A Senior Marketer’s Guide to Hosting a Challenge

In the world of online marketing, there are products and there are challenges. A challenge, in this regard, is not a negative thing such as an obstacle is. Instead, a challenge is an event where you are able to push yourself in order to achieve a goal.

For some people, having others lead them in a challenge where they can build camaraderie with others is very motivating. As a senior online marketer, you can use a challenge to your benefit in two different ways.

First, you can host a challenge in order to get more subscribers and to showcase your expertise. Second, you can host a paid challenge where you charge for entry and guidance.

One of the great things about hosting a challenge is that your lessons do not necessarily have to be completed ahead of time. So you could start today and work on the challenge as you go.

Challenges can have daily or even weekly content for participants to absorb. You can give them how-to tutorials, motivational tips and inspiration, and have check-ins to gauge how participants are coming along.

Challenges Increase Engagement and Excitement

When you are the host of a challenge event, it excites your core audience because it’s an opportunity for them to achieve something they’ve been struggling with. They know they won’t be alone and they know they will have an expert helping them along the way.

If you’re using this event to build a list, then you may want to host a free challenge so that you get more subscribers onboard to test out your leadership and knowledge. Your reputation will only grow as participants in the challenge exchange comments and share their successes and struggles.

In these moments, you will either have social proof that what you are teaching is working or the opportunity to help get a subscriber on the right track for all to see. This is a good way for nervous senior online entrepreneurs to build confidence in their ability to lead, too.

You can host your challenge publicly or privately. If you host it privately, others will not be able to see the engagement. However, it makes it more exclusive. It gives people a reason to get on your list to have access.

And just like a marathon where the streets are lined with others cheering them on, your participants will enjoy receiving the support of others who have joined in to have access to your guidance so they can meet their goals.

Get Them to Declare Their Goals and Hold Them Accountable

One thing you never want to do is leave a challenge wide open to where participants have no set finish line. You want them to have a measurable goal that can be attained through your leadership in this event.

Otherwise, they may not achieve the milestones they need to complete their goal, leaving them feeling disappointed in the challenge – and in you. Early on in the event, after you explain what the process will be and how it will work, you want to have each participant declare a specific goal.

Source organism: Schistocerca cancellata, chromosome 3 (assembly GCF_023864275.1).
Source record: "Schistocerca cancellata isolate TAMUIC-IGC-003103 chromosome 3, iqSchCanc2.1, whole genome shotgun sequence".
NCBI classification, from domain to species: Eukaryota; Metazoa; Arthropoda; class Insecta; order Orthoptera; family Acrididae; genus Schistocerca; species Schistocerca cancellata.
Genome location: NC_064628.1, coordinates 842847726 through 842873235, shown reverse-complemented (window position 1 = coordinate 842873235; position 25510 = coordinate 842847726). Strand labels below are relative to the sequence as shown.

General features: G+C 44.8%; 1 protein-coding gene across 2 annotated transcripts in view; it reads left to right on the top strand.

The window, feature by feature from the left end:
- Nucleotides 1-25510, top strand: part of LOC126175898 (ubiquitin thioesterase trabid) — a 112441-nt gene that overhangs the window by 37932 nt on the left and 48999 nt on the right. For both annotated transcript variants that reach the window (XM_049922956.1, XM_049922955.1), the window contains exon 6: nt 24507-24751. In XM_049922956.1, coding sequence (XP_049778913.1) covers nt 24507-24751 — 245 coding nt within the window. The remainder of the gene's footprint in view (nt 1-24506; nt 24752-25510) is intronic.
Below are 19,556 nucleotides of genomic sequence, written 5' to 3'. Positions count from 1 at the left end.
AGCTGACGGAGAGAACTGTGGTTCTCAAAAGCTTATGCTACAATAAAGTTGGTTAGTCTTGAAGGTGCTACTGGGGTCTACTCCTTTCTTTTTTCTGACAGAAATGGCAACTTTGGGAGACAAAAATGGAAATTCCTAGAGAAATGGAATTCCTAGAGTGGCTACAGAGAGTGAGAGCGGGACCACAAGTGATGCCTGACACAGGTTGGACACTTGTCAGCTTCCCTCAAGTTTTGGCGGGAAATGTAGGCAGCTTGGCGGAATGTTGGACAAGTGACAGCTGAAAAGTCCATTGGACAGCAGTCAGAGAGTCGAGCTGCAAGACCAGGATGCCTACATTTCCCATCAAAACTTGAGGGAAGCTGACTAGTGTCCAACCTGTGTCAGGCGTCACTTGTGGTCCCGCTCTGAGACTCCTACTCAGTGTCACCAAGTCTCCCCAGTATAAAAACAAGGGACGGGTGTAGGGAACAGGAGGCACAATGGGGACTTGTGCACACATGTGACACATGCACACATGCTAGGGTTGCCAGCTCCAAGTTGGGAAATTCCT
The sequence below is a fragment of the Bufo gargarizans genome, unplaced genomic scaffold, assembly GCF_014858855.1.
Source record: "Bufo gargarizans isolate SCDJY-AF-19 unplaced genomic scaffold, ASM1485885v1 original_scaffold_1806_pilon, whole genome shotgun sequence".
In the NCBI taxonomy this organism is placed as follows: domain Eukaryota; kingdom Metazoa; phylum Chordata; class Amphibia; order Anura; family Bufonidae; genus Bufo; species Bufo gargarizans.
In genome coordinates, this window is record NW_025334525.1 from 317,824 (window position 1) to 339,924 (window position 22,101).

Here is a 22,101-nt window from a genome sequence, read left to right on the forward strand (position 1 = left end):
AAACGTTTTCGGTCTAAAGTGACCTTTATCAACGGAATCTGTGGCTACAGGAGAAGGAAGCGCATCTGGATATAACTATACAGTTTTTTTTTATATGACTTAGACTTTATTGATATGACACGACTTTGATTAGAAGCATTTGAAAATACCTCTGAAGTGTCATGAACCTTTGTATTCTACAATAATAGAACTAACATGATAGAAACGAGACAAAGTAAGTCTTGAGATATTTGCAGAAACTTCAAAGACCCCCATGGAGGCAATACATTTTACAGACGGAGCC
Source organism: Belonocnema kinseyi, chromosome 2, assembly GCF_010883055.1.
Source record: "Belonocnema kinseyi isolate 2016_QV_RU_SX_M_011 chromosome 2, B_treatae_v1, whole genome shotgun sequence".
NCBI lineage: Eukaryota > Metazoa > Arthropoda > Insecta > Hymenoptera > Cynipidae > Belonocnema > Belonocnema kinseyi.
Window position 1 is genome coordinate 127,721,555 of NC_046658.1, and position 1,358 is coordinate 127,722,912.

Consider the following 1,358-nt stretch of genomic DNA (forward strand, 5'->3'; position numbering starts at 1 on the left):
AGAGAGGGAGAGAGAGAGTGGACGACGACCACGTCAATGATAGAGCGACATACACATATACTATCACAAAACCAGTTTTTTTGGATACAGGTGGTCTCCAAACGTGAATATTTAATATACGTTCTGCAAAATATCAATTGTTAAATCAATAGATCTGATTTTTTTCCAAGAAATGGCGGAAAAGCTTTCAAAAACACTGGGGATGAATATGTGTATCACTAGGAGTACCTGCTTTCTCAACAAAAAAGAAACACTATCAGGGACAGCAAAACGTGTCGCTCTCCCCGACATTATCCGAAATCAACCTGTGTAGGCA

They can do this publicly or privately with you, but you need to be able to see where they want to go so that you can help them get there. You’ll also be able to see if their goal is unrealistic or too easy.

Don’t let them set a vague goal. It need to be specific, like the completion of a 50-page eBook, the loss of 20 pounds, or 100 sales of their first fiction publication. It needs to be detailed.

Some will need you to help them set their goals for the timeframe within which they’ll be working. For example, if you are hosting a weight loss challenge, and they need to lose 100 pounds total, you would help them set a mini goal for the 60 day challenge.

Your challenge can be any length that you want. It can be a set number of days or a certain number of lessons. It can also be to achieve one specific goal without a timeframe, such as writing and publishing the first fiction novel.

They can always go at their own pace. Different participants will have different time available to devote to the challenge, so it’s best not to force them to stay on a certain timeline to complete the challenge lessons.

Once the reader has set their goal and conveyed it to you, you’ll need to hold them accountable as time goes on. This does not mean you routinely scold them to the point where they feel shame and guilt.

It simply means you are able to motivate them and remind them of what they want to achieve, and why. Knowing why they have set their goals is important for you to be able to tap in to the emotions that will help drive them.

Periodically within your challenge, you might have everyone check in with their current milestones to see who is struggling and who is ahead of the curve. Often, you will be able to use the participants who are succeeding as examples and even fellow leaders who can assist you with the needs of those who are being left behind.